2010-05-19

Northern Oklahoma Boundary

Mapped GPS Log
Quick Overview
Chase Region:Northern Oklahoma
Forecast Target:Fairview, OK
Realized Target:Watonga, OK
Mileage (from GPS):279.6 miles
Crew:
  • Robert Fritchie
  • Rachael Sigler
Significant Events:
  • Three Tornadoes
  • 4 minutes of sustained Severe RFD Winds
  • Transects of Boundaries and a Meso-Low
  • Photos of Storm Structure
Chase Forecast

A 500mb trough, with its axis in the Texas panhandle on the 18th, was forecast to move out over the southern plains during the day on the 19th. A mid-level and upper-level jet streak was associated with this feature and aided in creating a sheared environment supportive of rotating storms. Additionally, the indirect thermal circulation below the jet core's exit region set the stage for rapid moisture transport and subsequent destabilization of the low-levels.

Convection from the previous evening and the morning left a strong outflow boundary that merged with a warm/stationary front along the I-40 corridor. By late morning, clouds were eroding and surface heating began warming the low-levels along and north of the boundary. Forecast storm vectors were Northeast at 30 knots, which left the chance that a right-moving storm could attach itself to the E-W boundary and product significant tornadoes as the storm tracked Eastward.

Forecasts were for a strong dryline bulge to form during the afternoon, with the enhanced convergence to be the initiation point for storms. I was planning to let the storms fire along this feature, but stick near the boundary so that when the storm finally met up with it, we would be in perfect position. this wasn't quite the way things initiated (storms went up right along the boundary independent of any dryline feature), but the boundary was indeed the big focus for tornadic activity.

Chase Description

Rachael and I left OUN around 1645, and made our way west to Weatherford while evaluating targets along the way. As we progressed, we noted the clearing trend north and south of the boundary (yay!) and also adjusted our target further south as we realized the boundary was not lifting as far north as we had anticipated. Once we moved north out of Weatherford, we noticed a quickly developing, localized surface low along the boundary just southwest of Watonga. We used the instrumentation to transect the low and the boundary several times and finally caught up to some convection localized just northeast of the low near Hitchcock, OK. We noticed an interesting rain-free base and some rotation.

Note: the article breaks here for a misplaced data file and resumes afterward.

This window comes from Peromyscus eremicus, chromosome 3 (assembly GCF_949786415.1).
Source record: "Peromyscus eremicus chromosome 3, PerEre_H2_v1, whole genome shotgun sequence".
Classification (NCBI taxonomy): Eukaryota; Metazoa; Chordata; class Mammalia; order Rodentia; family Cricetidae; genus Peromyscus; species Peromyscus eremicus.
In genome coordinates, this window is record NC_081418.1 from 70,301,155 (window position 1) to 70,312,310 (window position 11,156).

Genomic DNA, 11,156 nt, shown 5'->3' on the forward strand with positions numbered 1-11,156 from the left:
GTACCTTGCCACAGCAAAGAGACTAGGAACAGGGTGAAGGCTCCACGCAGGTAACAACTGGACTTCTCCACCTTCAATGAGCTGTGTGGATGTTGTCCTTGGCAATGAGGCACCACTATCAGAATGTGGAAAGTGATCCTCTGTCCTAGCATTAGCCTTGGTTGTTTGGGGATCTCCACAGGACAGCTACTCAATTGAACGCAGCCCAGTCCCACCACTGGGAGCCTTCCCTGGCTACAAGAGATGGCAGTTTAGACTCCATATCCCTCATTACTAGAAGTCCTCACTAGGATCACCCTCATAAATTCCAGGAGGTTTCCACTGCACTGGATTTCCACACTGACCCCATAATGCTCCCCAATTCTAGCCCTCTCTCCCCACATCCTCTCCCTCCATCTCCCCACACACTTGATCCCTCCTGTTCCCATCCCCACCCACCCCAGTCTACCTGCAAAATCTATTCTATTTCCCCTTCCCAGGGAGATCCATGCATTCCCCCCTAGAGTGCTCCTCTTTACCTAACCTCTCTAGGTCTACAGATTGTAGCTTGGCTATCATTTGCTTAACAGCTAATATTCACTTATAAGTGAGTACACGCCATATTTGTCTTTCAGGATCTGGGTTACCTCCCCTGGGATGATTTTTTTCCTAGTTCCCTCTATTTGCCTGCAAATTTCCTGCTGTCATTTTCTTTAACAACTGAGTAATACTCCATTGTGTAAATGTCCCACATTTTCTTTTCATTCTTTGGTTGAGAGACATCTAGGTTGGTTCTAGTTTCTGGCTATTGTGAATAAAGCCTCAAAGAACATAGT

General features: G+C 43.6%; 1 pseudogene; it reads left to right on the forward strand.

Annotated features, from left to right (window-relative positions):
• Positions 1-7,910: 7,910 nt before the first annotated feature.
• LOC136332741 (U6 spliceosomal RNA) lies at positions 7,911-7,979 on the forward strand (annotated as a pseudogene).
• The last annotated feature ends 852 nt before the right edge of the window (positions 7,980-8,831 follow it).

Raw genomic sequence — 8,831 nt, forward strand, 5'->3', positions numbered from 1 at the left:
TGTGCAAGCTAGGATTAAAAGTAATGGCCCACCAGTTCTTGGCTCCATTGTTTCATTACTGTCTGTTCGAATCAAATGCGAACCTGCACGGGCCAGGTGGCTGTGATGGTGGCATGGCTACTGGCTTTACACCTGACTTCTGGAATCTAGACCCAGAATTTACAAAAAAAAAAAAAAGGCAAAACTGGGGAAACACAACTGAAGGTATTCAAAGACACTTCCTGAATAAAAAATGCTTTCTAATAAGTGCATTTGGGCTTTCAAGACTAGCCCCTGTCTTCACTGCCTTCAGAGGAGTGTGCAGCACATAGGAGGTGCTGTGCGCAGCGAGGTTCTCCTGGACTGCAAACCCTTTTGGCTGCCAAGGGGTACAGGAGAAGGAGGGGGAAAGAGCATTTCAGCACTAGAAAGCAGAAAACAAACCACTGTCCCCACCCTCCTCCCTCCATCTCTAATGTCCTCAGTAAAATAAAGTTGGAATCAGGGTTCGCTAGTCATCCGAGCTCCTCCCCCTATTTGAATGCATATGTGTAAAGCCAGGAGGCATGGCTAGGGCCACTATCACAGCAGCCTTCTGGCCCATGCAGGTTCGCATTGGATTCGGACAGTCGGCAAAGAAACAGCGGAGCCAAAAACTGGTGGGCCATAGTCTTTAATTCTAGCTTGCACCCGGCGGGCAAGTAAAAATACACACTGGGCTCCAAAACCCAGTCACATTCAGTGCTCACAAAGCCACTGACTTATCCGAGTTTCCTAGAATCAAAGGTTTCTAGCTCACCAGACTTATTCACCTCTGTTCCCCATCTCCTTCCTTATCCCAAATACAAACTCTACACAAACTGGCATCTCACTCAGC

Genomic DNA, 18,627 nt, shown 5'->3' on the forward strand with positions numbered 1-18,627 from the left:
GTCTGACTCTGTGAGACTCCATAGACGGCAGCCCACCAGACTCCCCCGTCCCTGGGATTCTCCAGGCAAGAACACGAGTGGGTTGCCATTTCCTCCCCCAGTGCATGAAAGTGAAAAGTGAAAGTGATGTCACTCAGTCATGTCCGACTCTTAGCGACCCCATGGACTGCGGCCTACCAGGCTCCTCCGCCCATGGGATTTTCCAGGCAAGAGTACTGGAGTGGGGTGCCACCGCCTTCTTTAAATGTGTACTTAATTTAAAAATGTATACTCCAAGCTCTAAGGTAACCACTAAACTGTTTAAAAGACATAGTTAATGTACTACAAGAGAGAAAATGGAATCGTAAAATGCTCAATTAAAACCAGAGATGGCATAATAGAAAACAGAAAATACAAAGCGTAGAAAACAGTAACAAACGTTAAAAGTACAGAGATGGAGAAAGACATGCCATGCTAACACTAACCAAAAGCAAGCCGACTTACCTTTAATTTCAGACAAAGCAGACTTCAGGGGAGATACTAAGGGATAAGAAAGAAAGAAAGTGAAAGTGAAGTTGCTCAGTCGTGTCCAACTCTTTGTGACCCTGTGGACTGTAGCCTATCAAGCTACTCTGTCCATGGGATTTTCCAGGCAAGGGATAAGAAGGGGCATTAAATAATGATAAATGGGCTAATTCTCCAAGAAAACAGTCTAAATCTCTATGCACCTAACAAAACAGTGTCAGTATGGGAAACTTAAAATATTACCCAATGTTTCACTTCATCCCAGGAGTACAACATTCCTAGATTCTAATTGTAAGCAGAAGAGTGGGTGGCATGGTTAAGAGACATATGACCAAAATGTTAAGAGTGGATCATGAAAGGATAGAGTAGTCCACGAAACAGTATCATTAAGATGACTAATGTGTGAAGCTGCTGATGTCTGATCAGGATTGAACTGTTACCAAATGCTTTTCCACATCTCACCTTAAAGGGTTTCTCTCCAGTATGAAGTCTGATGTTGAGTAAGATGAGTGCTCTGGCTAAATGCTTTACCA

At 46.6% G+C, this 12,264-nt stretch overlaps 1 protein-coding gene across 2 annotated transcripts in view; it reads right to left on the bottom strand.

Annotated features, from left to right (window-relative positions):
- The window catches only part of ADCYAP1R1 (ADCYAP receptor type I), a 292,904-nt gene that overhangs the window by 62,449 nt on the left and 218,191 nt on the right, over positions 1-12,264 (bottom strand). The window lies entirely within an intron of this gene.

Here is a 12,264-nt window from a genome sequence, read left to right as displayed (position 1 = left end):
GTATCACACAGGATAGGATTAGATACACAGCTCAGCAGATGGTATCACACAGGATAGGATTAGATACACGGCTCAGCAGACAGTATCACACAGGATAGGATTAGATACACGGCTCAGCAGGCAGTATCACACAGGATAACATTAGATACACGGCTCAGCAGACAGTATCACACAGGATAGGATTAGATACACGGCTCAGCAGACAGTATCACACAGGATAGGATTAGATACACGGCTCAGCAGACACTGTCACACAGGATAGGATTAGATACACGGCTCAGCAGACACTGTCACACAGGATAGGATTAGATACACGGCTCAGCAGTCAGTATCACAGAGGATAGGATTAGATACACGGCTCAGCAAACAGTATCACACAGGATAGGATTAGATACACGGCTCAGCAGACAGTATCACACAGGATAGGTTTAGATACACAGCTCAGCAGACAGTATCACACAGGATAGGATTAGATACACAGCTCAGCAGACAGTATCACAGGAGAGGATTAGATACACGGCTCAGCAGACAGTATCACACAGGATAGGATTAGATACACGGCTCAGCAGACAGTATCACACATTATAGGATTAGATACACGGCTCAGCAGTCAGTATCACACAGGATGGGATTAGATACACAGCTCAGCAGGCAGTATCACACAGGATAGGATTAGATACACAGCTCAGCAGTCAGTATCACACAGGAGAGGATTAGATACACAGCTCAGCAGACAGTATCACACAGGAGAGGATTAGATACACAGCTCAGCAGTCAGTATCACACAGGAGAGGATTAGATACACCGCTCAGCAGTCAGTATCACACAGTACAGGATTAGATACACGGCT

At 2018, we observed a clear-slot and strong rotation, followed by a long, snake-like and mostly-horizontal funnel that protruded from the updraft and eventually oriented itself in the vertical. We did not see any rotation at the ground. After about 10 or 15 minutes, the funnel disappeared and we repositioned north and east.

From 2148 to 2155, we observed a large cone tornado about 5 miles west-northwest of Hennessey. The tornado eventually roped out and we repositioned east.

From 2215 to 2217, we observed a short-lived tornado with intermittent condensation north of Hwy 51, and just south of Marshall, OK. After getting blasted by severe RFD winds, we again repositioned east and took a final dive north near Orlando, OK.

In Orlando, we observed a tornado that formed just south of town and crossed 77. The condensation was again intermittent, but a circulation was observed at the ground from 2308 to 2310. Later, as we repositioned south, we could see the tornado come closer to fully condensing. this was observed around 2312 and was the same tornadic circulation.

We then dropped off our first storm at I-35 and picked up the storm approaching Guthrie, OK. We noted several funnels and lots of rotation, but never observed any tornadic activity. We quickly gave up on that storm as well, ending the day at an Olive Garden (classy!) with Amos Magliocco, Scott Blair, Lauren Hill, Jason Levit, Katie Burtis, and Derek Deroche.

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